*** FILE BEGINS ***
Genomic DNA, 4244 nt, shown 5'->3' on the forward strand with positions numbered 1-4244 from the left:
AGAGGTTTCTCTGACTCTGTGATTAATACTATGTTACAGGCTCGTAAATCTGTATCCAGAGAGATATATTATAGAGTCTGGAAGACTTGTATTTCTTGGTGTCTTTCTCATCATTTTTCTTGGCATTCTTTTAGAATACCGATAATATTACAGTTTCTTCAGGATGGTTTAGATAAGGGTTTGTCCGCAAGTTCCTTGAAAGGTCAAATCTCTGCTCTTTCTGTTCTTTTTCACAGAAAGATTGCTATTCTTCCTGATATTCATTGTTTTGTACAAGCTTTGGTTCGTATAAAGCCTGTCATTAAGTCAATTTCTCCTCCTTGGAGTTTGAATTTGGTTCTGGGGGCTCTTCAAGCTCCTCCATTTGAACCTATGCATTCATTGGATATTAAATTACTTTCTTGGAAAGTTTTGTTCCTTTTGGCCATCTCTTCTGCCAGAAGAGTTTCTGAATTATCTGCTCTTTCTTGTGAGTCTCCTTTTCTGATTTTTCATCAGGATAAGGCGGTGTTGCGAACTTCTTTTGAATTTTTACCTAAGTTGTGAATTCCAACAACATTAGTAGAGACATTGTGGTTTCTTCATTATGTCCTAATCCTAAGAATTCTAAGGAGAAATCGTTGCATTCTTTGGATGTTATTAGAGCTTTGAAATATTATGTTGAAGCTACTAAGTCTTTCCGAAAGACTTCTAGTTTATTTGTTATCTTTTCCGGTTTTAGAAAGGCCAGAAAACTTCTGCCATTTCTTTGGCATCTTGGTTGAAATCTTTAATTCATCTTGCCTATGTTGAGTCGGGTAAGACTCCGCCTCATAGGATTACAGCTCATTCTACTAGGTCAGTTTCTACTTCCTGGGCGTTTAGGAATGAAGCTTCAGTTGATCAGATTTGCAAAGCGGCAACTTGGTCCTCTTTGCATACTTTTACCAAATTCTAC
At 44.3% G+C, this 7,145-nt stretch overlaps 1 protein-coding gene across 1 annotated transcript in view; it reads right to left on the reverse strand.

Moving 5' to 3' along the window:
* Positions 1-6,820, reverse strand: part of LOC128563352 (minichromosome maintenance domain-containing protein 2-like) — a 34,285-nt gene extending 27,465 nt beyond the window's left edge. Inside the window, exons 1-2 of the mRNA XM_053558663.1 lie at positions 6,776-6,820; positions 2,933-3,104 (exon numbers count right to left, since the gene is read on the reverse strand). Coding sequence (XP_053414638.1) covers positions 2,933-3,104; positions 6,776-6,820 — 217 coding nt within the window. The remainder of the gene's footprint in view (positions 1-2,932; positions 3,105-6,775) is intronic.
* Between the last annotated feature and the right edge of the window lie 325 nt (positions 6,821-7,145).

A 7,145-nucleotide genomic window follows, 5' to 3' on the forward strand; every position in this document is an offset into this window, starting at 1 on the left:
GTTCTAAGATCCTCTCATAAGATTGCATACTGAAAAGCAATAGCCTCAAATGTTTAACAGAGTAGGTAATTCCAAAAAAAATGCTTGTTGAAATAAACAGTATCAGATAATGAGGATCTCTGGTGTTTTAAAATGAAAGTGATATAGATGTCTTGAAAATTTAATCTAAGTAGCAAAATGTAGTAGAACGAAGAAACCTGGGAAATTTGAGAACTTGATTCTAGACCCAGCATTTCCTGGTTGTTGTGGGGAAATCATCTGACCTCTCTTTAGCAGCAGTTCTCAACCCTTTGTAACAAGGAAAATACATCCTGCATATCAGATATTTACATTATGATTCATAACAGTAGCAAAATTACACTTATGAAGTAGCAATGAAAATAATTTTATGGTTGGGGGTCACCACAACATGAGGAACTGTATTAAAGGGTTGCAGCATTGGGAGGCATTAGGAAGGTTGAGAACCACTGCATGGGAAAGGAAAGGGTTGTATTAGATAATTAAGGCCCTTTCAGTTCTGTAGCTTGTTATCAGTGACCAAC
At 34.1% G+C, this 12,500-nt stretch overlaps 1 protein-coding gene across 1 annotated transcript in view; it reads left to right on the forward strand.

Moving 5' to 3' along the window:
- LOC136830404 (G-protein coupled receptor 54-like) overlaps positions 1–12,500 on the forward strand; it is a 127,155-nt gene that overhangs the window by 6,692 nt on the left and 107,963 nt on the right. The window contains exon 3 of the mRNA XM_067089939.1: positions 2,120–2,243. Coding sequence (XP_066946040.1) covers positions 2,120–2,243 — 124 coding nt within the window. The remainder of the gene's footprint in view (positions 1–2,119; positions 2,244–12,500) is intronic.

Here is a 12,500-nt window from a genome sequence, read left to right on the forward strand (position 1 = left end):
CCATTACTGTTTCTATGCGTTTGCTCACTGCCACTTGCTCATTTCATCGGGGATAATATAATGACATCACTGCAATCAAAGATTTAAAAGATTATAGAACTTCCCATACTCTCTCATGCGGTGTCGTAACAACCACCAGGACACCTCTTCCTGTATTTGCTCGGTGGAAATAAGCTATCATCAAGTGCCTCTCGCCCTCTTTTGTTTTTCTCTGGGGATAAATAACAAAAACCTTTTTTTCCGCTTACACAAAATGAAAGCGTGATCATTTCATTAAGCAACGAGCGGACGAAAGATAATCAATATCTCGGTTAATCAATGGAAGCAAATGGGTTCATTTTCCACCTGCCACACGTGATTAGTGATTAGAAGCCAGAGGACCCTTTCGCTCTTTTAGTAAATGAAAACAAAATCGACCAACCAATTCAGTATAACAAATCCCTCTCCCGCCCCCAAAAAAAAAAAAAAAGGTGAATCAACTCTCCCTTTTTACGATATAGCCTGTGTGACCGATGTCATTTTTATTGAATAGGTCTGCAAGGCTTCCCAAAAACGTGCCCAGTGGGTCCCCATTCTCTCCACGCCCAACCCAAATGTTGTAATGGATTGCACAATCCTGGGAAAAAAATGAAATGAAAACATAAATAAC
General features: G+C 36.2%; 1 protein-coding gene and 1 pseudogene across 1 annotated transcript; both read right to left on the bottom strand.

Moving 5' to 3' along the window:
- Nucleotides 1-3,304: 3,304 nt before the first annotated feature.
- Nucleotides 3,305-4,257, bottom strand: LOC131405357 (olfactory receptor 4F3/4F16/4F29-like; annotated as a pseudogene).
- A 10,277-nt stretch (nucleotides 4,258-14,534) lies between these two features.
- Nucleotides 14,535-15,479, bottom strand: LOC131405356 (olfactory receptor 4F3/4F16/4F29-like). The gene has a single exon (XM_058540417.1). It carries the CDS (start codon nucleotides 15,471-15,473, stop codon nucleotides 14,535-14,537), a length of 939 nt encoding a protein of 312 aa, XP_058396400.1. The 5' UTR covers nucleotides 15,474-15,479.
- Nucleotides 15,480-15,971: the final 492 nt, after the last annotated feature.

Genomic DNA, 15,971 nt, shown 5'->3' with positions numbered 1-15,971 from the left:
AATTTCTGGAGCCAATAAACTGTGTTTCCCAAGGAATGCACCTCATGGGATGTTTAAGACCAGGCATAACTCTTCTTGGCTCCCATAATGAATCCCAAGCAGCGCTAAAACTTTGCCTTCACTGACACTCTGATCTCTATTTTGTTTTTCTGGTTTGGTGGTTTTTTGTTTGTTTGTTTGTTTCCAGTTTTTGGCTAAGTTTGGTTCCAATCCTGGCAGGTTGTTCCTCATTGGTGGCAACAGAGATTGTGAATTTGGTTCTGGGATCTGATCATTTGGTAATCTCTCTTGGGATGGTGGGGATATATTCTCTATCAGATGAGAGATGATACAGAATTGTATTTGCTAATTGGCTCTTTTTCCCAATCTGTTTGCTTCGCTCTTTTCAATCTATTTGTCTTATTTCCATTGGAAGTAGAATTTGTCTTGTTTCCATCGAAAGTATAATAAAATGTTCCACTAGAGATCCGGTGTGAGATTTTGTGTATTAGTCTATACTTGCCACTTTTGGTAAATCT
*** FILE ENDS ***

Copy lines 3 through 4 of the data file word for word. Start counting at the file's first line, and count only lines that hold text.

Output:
At 44.3% G+C, this 7,145-nt stretch overlaps 1 protein-coding gene across 1 annotated transcript in view; it reads right to left on the reverse strand.

Moving 5' to 3' along the window: